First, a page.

"we [sic] were not made to live like beasts but to follow knowledge and truth.." [sic ]
These lines from Dante appear in countless online quotation banks, though Alquilar substitutes "knowledge and truth" for the customary "virtue and knowledge".
In the original: fatti non foste a viver come bruti, ma per seguir virtute e canoscenza. By virtue, Dante meant manly virtue - John Ciardi translates virtute e canoscenza as "manhood and recognition".
Dante did not intend this to be one of those little inspirational tidbits that people cut out and paste on things. The words are spoken by Ulysses in Hell (Inferno, Canto XXVI) as he describes how he exhorted his men before leading them to their doom.
"Couldn't spell 'Shakespeare'" is a rather poor example, as, famously, neither could Shakespeare.
So it is said, but we don't live in that space/time but in this one, Einestine.
A contemprary of Van Den Puup, no doubt. [ See the Elite Designers against IKEA] I suspect, however, that www.elitedesigners.org is intended to be satire, while $40,000 art projects at public expense are not.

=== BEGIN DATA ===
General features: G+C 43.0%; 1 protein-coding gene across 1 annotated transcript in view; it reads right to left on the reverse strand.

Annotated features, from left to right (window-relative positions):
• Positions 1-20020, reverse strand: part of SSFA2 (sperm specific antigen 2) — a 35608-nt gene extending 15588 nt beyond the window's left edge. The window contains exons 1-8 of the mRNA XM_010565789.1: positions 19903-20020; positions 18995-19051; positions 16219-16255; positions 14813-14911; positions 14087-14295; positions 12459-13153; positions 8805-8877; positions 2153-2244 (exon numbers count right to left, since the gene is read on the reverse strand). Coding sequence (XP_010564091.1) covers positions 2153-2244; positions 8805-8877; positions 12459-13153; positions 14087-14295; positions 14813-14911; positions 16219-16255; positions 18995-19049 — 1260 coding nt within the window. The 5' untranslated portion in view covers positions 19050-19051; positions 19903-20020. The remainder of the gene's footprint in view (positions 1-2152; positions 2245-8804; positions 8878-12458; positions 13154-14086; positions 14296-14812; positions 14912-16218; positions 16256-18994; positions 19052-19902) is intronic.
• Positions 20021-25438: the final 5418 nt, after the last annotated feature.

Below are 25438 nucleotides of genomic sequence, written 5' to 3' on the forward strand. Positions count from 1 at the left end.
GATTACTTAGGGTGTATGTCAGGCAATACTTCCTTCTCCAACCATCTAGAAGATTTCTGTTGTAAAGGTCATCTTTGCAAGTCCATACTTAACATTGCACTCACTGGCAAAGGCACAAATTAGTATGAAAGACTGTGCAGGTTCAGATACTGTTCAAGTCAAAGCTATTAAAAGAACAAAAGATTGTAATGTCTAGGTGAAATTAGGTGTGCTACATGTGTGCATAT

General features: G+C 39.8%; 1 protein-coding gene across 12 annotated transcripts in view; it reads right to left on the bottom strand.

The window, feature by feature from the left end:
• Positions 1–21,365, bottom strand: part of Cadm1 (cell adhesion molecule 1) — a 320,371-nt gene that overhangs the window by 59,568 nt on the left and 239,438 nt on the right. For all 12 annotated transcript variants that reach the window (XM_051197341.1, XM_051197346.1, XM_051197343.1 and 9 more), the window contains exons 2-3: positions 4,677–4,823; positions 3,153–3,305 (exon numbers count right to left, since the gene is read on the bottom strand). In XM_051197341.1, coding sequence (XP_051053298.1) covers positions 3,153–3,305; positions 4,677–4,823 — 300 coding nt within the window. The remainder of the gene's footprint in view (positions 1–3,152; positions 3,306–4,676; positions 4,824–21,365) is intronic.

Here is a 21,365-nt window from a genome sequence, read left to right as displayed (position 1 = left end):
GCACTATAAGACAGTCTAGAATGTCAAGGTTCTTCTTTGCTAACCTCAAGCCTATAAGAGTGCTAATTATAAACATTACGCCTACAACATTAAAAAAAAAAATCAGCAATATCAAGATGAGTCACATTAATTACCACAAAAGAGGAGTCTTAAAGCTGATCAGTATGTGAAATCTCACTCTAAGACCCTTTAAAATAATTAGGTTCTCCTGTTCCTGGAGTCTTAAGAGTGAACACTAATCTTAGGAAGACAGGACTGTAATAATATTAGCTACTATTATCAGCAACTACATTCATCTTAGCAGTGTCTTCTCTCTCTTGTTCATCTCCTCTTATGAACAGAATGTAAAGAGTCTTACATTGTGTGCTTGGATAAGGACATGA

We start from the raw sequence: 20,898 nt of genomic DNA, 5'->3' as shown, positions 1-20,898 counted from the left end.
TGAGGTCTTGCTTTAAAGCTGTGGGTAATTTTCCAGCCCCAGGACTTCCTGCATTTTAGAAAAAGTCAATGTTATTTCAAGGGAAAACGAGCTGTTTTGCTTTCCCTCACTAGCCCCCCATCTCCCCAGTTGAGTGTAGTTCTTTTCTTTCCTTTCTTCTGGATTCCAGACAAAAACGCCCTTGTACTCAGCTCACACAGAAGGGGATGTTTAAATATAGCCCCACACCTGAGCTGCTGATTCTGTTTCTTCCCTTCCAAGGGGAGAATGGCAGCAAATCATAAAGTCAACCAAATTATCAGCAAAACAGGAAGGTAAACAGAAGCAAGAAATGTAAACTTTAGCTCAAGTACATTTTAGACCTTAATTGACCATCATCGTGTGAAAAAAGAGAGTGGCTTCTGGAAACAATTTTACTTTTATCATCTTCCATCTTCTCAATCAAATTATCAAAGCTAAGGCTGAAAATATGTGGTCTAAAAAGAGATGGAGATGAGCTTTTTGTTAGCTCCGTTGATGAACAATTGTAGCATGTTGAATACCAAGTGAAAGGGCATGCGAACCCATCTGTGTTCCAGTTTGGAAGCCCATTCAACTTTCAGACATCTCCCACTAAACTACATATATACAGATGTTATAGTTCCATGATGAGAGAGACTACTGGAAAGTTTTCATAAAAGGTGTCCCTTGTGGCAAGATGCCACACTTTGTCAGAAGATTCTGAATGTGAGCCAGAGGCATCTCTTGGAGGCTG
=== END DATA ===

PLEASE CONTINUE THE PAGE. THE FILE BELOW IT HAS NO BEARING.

Einestine? Oh, you mean Ahskar. Or was it Osker? Maybe Oscirr? Oh the heck with it - call him Mr. Pedant.
...and Taranto will be delighted that you worked "kerfuffle" in there.
Ah, I'd forgotten about that. No, wait, I lied. I hadn't forgotten. In fact, it it wasn't for Taranto I wouldn't have had that wonderful word come to mind.
Personally, I'm hoping to do for "philtrum" what Taranto has done for "kerfuffle," but I can't figure out how to work it in as often.
I give up. What does "philtrum" mean?
It is the groove in the middle of the face that runs from the bottom of the nose to the top of the lips
Philtrum would seem to be a word of limited usage. It will be interesting to see how you set about popularizing it.